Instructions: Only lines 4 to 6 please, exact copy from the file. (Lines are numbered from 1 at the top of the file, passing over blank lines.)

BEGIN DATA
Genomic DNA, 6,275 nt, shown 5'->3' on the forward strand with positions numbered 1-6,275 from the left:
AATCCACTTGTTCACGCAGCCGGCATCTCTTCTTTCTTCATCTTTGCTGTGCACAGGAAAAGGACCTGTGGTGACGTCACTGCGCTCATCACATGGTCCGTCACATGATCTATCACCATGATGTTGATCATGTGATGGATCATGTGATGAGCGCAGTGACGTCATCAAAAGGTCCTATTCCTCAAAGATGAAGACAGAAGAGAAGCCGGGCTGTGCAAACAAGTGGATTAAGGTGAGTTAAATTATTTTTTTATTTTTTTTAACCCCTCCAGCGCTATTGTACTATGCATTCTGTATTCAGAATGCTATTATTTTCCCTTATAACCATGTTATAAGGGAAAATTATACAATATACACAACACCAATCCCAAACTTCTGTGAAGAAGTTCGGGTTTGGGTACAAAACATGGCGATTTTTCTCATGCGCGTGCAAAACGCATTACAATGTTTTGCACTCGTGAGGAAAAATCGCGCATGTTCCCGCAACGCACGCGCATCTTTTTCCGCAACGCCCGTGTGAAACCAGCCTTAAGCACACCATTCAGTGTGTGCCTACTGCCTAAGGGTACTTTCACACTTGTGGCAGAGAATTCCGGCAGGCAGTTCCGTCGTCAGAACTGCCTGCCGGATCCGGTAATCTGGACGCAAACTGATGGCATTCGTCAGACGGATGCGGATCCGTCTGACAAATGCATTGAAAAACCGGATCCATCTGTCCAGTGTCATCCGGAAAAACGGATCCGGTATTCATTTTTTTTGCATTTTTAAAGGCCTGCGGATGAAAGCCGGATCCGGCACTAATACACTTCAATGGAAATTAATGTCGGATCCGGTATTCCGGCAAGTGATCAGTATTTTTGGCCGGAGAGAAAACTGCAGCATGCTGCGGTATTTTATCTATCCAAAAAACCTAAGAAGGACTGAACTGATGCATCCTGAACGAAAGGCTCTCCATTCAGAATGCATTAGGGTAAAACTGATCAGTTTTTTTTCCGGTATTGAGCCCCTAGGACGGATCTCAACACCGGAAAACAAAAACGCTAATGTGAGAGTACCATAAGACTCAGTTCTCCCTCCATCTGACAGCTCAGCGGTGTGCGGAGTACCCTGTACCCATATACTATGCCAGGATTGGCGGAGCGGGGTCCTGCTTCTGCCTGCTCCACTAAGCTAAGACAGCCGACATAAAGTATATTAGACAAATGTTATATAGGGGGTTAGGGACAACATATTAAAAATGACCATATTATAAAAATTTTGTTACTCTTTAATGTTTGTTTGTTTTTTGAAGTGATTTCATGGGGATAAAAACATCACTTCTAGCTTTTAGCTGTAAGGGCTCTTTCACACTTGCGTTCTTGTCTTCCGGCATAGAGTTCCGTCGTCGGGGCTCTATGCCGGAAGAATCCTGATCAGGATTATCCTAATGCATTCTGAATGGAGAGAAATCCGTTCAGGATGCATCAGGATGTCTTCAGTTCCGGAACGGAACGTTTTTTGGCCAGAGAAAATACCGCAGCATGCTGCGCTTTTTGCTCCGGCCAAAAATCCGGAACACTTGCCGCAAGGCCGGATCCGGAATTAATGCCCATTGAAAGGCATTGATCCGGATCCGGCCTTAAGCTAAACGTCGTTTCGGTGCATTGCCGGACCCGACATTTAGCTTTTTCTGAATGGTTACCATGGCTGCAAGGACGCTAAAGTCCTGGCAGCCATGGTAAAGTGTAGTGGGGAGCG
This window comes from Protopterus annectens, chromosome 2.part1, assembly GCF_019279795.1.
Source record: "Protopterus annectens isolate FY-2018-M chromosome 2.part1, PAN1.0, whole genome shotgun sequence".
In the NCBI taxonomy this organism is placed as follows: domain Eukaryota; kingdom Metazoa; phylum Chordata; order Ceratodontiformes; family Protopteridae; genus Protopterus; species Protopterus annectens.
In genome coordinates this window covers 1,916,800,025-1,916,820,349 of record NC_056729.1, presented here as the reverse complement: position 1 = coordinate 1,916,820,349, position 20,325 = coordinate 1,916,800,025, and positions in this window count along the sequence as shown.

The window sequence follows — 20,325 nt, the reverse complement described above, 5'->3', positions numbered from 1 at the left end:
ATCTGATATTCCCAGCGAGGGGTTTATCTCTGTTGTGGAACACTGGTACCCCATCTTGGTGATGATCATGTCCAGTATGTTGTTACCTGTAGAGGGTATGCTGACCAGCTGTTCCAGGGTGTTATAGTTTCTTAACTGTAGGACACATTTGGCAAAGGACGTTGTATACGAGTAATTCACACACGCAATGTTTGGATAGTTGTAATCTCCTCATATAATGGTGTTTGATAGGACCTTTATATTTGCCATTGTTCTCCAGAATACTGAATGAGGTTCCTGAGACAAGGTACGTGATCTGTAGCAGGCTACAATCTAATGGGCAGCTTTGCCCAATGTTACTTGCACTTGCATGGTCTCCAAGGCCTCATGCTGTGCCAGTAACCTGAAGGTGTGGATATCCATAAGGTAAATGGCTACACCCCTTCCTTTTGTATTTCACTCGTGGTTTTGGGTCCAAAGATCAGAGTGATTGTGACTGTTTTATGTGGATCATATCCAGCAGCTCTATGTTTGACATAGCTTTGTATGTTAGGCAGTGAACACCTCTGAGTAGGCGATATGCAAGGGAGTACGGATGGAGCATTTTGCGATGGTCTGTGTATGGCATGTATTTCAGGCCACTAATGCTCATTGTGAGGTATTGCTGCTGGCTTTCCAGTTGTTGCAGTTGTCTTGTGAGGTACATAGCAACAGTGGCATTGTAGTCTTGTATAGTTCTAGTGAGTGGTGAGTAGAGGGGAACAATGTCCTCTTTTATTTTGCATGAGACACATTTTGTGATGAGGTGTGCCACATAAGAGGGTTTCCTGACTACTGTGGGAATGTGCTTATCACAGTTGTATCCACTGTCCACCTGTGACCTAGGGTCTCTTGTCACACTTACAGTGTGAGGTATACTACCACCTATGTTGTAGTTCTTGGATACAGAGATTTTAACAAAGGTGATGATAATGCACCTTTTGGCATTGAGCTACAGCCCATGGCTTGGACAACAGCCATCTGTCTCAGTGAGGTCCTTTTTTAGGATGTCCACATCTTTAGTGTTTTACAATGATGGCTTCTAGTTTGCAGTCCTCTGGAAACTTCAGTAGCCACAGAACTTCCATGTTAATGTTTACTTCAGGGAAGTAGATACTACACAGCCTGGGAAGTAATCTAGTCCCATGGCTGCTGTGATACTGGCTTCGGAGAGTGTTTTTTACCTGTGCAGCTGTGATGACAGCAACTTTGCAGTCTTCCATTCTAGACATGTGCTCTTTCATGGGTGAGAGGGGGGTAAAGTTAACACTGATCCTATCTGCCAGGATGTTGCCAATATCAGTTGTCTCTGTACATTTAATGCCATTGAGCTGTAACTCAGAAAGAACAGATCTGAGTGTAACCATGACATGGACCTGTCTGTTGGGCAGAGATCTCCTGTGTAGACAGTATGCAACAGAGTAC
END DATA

Source record: "Protopterus annectens isolate FY-2018-M chromosome 2.part1, PAN1.0, whole genome shotgun sequence".
In the NCBI taxonomy this organism is placed as follows: domain Eukaryota; kingdom Metazoa; phylum Chordata; order Ceratodontiformes; family Protopteridae; genus Protopterus; species Protopterus annectens.
In genome coordinates this window covers 1,916,800,025-1,916,820,349 of record NC_056729.1, presented here as the reverse complement: position 1 = coordinate 1,916,820,349, position 20,325 = coordinate 1,916,800,025, and positions in this window count along the sequence as shown.